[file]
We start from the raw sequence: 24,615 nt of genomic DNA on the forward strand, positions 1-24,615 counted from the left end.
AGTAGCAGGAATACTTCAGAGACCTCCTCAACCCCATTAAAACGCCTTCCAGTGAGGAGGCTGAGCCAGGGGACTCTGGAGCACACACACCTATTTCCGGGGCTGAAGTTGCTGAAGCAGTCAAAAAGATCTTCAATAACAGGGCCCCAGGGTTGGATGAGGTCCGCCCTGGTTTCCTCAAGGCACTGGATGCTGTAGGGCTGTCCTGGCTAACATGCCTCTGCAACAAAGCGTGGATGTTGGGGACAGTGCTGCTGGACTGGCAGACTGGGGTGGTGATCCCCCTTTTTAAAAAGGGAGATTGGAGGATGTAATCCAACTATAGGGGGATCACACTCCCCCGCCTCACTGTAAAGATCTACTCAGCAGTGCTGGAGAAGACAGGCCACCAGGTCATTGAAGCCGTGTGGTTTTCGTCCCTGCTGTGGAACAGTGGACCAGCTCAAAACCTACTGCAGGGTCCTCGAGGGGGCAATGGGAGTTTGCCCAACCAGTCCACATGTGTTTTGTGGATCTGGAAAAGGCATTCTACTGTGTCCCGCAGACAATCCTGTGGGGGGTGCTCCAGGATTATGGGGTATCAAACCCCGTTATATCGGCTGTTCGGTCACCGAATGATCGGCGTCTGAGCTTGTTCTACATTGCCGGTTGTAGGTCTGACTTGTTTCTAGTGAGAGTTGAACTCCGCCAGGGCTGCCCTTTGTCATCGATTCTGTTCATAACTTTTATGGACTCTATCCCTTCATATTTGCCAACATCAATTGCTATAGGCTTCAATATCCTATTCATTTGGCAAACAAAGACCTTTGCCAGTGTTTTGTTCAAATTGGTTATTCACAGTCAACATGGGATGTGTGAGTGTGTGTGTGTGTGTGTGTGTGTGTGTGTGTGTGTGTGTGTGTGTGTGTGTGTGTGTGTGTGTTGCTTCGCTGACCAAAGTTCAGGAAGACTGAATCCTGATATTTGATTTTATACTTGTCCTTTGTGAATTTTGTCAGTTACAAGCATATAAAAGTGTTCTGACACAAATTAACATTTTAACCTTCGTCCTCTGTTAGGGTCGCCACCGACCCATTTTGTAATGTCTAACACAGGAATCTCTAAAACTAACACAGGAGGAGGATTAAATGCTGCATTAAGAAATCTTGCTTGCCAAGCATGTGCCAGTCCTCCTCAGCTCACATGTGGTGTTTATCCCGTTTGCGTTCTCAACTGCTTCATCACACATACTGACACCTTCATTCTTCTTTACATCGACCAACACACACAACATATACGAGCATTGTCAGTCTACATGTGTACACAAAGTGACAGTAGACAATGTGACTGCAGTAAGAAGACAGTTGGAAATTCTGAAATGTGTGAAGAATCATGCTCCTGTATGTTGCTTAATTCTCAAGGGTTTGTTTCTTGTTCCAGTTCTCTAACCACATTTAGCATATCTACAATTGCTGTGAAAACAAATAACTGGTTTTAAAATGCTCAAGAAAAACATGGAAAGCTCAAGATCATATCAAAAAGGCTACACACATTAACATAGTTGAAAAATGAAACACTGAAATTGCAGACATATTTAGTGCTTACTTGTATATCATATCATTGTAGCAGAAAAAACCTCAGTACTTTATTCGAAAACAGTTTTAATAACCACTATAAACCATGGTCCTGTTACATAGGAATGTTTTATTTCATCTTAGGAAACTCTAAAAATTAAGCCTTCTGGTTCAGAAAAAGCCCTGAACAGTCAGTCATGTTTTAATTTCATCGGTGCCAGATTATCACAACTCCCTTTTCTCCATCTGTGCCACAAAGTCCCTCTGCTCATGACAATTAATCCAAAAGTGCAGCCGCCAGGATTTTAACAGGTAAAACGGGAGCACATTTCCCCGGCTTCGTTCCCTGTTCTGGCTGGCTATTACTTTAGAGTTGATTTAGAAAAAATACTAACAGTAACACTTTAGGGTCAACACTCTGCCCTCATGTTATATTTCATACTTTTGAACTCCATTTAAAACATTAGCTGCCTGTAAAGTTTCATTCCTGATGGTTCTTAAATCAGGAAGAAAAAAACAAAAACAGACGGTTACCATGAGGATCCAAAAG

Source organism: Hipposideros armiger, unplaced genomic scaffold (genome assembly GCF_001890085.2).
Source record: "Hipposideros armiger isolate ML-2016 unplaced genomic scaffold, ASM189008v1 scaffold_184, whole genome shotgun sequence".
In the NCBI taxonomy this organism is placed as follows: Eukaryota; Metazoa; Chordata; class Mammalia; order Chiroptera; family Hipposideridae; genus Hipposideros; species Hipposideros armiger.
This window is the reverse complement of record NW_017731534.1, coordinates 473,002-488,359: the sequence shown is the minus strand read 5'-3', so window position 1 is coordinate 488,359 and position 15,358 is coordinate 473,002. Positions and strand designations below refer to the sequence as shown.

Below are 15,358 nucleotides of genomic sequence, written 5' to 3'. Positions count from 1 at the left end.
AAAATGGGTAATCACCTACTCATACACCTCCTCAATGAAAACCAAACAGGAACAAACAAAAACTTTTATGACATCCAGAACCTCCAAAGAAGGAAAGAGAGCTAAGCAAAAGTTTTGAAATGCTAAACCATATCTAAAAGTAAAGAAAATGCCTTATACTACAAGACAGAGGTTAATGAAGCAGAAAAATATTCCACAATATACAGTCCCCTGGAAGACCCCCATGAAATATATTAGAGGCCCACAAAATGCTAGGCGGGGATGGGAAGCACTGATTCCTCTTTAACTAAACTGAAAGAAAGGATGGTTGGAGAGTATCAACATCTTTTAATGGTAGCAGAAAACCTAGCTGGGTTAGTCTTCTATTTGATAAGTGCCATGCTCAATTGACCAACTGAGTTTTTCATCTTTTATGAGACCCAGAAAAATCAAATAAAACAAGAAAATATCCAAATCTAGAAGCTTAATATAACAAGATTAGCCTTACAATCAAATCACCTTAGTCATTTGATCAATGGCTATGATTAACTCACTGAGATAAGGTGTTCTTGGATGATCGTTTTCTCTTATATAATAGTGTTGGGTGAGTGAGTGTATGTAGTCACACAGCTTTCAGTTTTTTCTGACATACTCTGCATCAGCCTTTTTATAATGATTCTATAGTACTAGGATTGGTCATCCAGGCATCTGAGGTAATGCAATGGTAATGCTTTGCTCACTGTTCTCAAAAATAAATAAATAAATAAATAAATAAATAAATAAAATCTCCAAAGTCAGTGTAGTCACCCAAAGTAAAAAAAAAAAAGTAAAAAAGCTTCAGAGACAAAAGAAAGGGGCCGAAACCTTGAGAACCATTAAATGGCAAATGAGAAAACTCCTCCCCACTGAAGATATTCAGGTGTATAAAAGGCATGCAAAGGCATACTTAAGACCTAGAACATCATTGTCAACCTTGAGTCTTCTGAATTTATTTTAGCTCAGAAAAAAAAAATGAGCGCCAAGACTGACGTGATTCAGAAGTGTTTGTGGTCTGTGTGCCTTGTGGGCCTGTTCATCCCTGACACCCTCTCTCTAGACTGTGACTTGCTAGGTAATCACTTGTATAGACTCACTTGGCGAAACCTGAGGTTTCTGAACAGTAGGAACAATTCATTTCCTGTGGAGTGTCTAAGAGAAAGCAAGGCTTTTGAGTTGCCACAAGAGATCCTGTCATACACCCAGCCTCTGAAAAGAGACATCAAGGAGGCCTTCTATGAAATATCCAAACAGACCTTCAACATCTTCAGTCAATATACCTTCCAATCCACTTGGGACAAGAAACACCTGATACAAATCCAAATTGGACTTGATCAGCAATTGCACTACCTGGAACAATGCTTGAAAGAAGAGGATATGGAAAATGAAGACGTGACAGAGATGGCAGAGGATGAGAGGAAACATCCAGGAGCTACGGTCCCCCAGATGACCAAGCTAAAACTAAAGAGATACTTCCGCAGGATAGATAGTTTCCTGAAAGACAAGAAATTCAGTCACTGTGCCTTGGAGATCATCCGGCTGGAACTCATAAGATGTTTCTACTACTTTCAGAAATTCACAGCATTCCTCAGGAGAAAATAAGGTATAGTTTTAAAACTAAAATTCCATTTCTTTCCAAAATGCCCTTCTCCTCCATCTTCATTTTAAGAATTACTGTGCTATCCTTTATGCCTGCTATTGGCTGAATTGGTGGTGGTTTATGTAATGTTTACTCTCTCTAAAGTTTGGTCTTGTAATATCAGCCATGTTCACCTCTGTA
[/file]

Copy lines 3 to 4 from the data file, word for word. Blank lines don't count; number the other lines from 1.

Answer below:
Source organism: Hipposideros armiger, unplaced genomic scaffold (genome assembly GCF_001890085.2).
Source record: "Hipposideros armiger isolate ML-2016 unplaced genomic scaffold, ASM189008v1 scaffold_184, whole genome shotgun sequence".